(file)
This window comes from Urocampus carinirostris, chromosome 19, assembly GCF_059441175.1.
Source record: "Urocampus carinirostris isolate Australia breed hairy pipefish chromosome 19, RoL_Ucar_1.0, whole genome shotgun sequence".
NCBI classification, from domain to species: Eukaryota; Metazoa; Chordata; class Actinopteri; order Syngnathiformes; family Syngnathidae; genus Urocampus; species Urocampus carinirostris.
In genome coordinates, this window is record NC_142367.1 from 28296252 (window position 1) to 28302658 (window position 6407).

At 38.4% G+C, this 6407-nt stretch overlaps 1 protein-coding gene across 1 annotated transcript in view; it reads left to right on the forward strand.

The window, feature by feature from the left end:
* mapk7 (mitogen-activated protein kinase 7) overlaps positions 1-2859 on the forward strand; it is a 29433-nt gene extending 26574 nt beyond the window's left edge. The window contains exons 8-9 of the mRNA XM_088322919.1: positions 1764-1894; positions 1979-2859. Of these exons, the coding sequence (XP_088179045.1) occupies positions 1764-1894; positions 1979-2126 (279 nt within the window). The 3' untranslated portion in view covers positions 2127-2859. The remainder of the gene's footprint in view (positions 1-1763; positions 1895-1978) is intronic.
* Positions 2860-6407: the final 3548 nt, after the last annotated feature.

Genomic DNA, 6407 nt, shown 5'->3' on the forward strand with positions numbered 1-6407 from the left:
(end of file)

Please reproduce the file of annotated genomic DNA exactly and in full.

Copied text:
This window comes from Urocampus carinirostris, chromosome 19, assembly GCF_059441175.1.
Source record: "Urocampus carinirostris isolate Australia breed hairy pipefish chromosome 19, RoL_Ucar_1.0, whole genome shotgun sequence".
NCBI classification, from domain to species: Eukaryota; Metazoa; Chordata; class Actinopteri; order Syngnathiformes; family Syngnathidae; genus Urocampus; species Urocampus carinirostris.
In genome coordinates, this window is record NC_142367.1 from 28296252 (window position 1) to 28302658 (window position 6407).

At 38.4% G+C, this 6407-nt stretch overlaps 1 protein-coding gene across 1 annotated transcript in view; it reads left to right on the forward strand.

The window, feature by feature from the left end:
* mapk7 (mitogen-activated protein kinase 7) overlaps positions 1-2859 on the forward strand; it is a 29433-nt gene extending 26574 nt beyond the window's left edge. The window contains exons 8-9 of the mRNA XM_088322919.1: positions 1764-1894; positions 1979-2859. Of these exons, the coding sequence (XP_088179045.1) occupies positions 1764-1894; positions 1979-2126 (279 nt within the window). The 3' untranslated portion in view covers positions 2127-2859. The remainder of the gene's footprint in view (positions 1-1763; positions 1895-1978) is intronic.
* Positions 2860-6407: the final 3548 nt, after the last annotated feature.

Genomic DNA, 6407 nt, shown 5'->3' on the forward strand with positions numbered 1-6407 from the left: